Haynes details goals, hopes for Municipal League’s future

BY KATE COIL

TML Communications Specialist

As a new year begins, Anthony Haynes, the new Tennessee Municipal League executive director, is looking forward to setting new goals and attaining new achievements for the organization.

A native of Trenton, Haynes earned his bachelor’s degree in agriculture at the University of Tennessee Martin and then a master’s degree in public administration from Memphis State University. He also attended the Institute of Executive Management (IEM) at Harvard University’s Graduate School of Education.

He began his career in public service in Washington, D.C., holding numerous roles including director of government relations for the National Association of Conservation Districts; as a congressional liaison for two Secretaries of Agriculture; as deputy administrator of the USDA Rural Utilities Service, formerly the Rural Electrification Administration; and as deputy governor of the Rural Telephone Bank. During his time at USDA, he received the department’s highest award – “The Silver Plow Award” – for his work as a member of the Secretary’s Civil Rights Task Force.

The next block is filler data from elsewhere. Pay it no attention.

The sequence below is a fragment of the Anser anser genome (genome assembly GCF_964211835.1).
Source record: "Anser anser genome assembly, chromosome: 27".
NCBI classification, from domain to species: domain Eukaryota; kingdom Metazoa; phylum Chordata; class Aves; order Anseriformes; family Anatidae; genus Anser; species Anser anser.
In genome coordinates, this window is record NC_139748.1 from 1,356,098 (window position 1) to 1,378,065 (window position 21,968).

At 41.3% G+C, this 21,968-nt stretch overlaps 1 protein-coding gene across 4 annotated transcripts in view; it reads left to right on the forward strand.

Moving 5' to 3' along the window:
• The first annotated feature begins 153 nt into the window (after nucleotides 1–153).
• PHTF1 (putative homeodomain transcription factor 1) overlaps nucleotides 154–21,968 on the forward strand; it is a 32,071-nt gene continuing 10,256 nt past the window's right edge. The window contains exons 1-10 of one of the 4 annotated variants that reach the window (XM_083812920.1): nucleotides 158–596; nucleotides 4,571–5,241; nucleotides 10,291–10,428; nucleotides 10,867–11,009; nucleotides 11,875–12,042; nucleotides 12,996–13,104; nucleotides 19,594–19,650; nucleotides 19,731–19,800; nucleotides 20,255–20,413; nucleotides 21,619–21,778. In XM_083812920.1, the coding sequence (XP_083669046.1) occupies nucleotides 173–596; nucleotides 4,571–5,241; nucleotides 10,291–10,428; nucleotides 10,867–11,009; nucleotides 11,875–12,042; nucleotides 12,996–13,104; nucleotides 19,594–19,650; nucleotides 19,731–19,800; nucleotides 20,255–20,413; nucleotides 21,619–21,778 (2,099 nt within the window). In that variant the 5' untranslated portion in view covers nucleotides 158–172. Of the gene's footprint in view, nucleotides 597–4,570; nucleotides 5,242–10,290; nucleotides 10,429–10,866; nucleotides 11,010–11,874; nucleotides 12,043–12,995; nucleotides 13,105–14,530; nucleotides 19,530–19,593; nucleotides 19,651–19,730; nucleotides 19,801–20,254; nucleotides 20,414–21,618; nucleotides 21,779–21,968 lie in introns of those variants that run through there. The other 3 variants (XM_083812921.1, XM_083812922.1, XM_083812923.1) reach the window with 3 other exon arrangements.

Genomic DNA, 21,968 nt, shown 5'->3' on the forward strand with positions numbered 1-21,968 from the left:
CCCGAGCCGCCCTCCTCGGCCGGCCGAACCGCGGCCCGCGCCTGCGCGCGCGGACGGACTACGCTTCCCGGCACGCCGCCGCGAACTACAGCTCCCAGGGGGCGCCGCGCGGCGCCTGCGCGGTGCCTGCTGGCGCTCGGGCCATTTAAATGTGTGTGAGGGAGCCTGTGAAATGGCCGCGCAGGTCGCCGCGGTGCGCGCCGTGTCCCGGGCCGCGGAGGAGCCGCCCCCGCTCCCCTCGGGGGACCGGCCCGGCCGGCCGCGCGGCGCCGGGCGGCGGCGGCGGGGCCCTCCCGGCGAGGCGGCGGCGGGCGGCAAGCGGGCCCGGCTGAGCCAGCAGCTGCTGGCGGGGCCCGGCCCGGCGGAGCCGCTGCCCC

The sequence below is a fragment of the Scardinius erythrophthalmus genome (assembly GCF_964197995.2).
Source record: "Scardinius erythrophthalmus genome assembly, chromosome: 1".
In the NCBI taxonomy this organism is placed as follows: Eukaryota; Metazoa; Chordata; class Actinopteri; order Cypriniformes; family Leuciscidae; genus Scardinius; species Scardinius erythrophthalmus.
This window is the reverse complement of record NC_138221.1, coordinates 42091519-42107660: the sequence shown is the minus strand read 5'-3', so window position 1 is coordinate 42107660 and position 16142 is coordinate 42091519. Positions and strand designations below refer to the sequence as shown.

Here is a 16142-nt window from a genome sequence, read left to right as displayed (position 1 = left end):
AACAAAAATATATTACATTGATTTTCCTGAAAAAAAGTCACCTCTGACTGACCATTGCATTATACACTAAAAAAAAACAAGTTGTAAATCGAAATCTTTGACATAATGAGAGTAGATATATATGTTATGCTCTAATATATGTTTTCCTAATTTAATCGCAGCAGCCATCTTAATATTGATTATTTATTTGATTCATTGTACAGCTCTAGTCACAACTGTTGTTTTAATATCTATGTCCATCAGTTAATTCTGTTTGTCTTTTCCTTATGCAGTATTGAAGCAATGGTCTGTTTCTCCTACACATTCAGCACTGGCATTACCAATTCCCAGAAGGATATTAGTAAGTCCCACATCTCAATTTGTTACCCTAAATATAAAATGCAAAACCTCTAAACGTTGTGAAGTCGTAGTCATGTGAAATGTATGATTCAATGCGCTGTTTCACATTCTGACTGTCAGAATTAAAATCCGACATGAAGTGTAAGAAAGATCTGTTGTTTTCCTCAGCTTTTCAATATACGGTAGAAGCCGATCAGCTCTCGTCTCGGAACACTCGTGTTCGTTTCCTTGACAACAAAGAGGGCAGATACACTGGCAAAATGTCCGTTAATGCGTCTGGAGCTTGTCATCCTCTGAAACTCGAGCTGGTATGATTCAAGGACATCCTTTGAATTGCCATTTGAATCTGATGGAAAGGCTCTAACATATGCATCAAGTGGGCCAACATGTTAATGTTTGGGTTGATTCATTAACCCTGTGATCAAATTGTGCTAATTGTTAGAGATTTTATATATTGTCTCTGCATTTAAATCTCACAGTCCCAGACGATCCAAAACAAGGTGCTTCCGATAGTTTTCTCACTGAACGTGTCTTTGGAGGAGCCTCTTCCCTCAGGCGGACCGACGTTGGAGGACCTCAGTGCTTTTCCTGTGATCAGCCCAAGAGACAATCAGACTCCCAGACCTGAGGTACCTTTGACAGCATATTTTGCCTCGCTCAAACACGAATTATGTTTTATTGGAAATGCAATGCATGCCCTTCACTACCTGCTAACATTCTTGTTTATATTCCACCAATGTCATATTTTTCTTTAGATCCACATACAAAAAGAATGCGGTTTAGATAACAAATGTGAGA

He returned to his home state in 2002 to serve as executive director of the Tennessee Emergency Communications Board. During his tenure, the board was voted “Best State or Regional Program” by the E-911 Institute in Washington, D.C., and led Tennessee to be one of the first states in the nation to complete wireless E-911 coverage statewide.

Haynes then went to work for the University of Tennessee where he served as director of state relations and associate vice president at UT, as well as vice president for government relations and advocacy before coming to TML.